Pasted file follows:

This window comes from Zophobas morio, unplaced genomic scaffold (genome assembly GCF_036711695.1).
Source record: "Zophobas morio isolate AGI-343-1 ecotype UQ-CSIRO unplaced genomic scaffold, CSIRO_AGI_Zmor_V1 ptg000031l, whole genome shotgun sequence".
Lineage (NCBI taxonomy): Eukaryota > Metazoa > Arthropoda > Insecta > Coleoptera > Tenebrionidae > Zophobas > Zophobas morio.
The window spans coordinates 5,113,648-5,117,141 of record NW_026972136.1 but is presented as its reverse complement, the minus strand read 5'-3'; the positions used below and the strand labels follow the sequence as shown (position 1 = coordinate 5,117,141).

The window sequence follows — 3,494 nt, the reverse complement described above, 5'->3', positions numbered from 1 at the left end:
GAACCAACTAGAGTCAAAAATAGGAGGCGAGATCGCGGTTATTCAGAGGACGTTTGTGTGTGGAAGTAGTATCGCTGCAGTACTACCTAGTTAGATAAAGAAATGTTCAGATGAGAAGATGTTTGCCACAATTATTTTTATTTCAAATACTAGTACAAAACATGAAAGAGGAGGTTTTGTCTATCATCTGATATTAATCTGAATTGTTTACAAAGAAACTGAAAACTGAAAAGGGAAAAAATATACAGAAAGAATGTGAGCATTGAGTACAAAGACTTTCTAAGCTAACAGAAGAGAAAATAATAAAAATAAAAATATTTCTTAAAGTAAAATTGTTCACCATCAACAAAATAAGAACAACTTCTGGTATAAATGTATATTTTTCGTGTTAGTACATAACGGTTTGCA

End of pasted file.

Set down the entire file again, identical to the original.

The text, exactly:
This window comes from Zophobas morio, unplaced genomic scaffold (genome assembly GCF_036711695.1).
Source record: "Zophobas morio isolate AGI-343-1 ecotype UQ-CSIRO unplaced genomic scaffold, CSIRO_AGI_Zmor_V1 ptg000031l, whole genome shotgun sequence".
Lineage (NCBI taxonomy): Eukaryota > Metazoa > Arthropoda > Insecta > Coleoptera > Tenebrionidae > Zophobas > Zophobas morio.
The window spans coordinates 5,113,648-5,117,141 of record NW_026972136.1 but is presented as its reverse complement, the minus strand read 5'-3'; the positions used below and the strand labels follow the sequence as shown (position 1 = coordinate 5,117,141).

The window sequence follows — 3,494 nt, the reverse complement described above, 5'->3', positions numbered from 1 at the left end:
GAACCAACTAGAGTCAAAAATAGGAGGCGAGATCGCGGTTATTCAGAGGACGTTTGTGTGTGGAAGTAGTATCGCTGCAGTACTACCTAGTTAGATAAAGAAATGTTCAGATGAGAAGATGTTTGCCACAATTATTTTTATTTCAAATACTAGTACAAAACATGAAAGAGGAGGTTTTGTCTATCATCTGATATTAATCTGAATTGTTTACAAAGAAACTGAAAACTGAAAAGGGAAAAAATATACAGAAAGAATGTGAGCATTGAGTACAAAGACTTTCTAAGCTAACAGAAGAGAAAATAATAAAAATAAAAATATTTCTTAAAGTAAAATTGTTCACCATCAACAAAATAAGAACAACTTCTGGTATAAATGTATATTTTTCGTGTTAGTACATAACGGTTTGCA